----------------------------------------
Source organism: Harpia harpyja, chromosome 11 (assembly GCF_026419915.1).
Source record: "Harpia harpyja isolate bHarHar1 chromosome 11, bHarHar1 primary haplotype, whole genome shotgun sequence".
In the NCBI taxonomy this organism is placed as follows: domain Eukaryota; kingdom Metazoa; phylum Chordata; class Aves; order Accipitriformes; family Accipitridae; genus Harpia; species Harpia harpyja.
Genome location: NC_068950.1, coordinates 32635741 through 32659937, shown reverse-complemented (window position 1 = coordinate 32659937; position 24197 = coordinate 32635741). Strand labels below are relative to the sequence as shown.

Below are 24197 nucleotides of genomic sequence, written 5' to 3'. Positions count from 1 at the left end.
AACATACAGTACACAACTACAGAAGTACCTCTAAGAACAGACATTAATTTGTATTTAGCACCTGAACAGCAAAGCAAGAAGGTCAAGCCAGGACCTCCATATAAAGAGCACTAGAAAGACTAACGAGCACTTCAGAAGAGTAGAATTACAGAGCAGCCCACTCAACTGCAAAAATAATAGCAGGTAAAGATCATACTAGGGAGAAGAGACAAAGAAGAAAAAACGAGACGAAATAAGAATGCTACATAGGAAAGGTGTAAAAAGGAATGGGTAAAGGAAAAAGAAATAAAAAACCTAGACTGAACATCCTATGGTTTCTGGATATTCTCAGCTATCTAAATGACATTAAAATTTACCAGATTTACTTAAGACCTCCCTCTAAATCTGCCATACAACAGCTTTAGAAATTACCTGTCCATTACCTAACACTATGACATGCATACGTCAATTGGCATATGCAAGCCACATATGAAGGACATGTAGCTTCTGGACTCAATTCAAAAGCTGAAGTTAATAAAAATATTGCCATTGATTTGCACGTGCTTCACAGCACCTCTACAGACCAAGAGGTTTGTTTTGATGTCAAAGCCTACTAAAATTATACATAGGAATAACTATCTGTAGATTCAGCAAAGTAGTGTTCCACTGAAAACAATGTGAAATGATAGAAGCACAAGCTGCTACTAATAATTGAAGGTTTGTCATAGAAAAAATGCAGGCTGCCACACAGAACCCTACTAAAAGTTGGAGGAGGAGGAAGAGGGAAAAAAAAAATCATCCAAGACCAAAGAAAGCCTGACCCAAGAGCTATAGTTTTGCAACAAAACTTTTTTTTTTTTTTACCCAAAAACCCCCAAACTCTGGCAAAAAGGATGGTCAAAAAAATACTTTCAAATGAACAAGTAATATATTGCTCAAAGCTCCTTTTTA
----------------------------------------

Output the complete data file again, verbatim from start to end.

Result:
Source organism: Harpia harpyja, chromosome 11 (assembly GCF_026419915.1).
Source record: "Harpia harpyja isolate bHarHar1 chromosome 11, bHarHar1 primary haplotype, whole genome shotgun sequence".
In the NCBI taxonomy this organism is placed as follows: domain Eukaryota; kingdom Metazoa; phylum Chordata; class Aves; order Accipitriformes; family Accipitridae; genus Harpia; species Harpia harpyja.
Genome location: NC_068950.1, coordinates 32635741 through 32659937, shown reverse-complemented (window position 1 = coordinate 32659937; position 24197 = coordinate 32635741). Strand labels below are relative to the sequence as shown.

Below are 24197 nucleotides of genomic sequence, written 5' to 3'. Positions count from 1 at the left end.
AACATACAGTACACAACTACAGAAGTACCTCTAAGAACAGACATTAATTTGTATTTAGCACCTGAACAGCAAAGCAAGAAGGTCAAGCCAGGACCTCCATATAAAGAGCACTAGAAAGACTAACGAGCACTTCAGAAGAGTAGAATTACAGAGCAGCCCACTCAACTGCAAAAATAATAGCAGGTAAAGATCATACTAGGGAGAAGAGACAAAGAAGAAAAAACGAGACGAAATAAGAATGCTACATAGGAAAGGTGTAAAAAGGAATGGGTAAAGGAAAAAGAAATAAAAAACCTAGACTGAACATCCTATGGTTTCTGGATATTCTCAGCTATCTAAATGACATTAAAATTTACCAGATTTACTTAAGACCTCCCTCTAAATCTGCCATACAACAGCTTTAGAAATTACCTGTCCATTACCTAACACTATGACATGCATACGTCAATTGGCATATGCAAGCCACATATGAAGGACATGTAGCTTCTGGACTCAATTCAAAAGCTGAAGTTAATAAAAATATTGCCATTGATTTGCACGTGCTTCACAGCACCTCTACAGACCAAGAGGTTTGTTTTGATGTCAAAGCCTACTAAAATTATACATAGGAATAACTATCTGTAGATTCAGCAAAGTAGTGTTCCACTGAAAACAATGTGAAATGATAGAAGCACAAGCTGCTACTAATAATTGAAGGTTTGTCATAGAAAAAATGCAGGCTGCCACACAGAACCCTACTAAAAGTTGGAGGAGGAGGAAGAGGGAAAAAAAAAATCATCCAAGACCAAAGAAAGCCTGACCCAAGAGCTATAGTTTTGCAACAAAACTTTTTTTTTTTTTTACCCAAAAACCCCCAAACTCTGGCAAAAAGGATGGTCAAAAAAATACTTTCAAATGAACAAGTAATATATTGCTCAAAGCTCCTTTTTA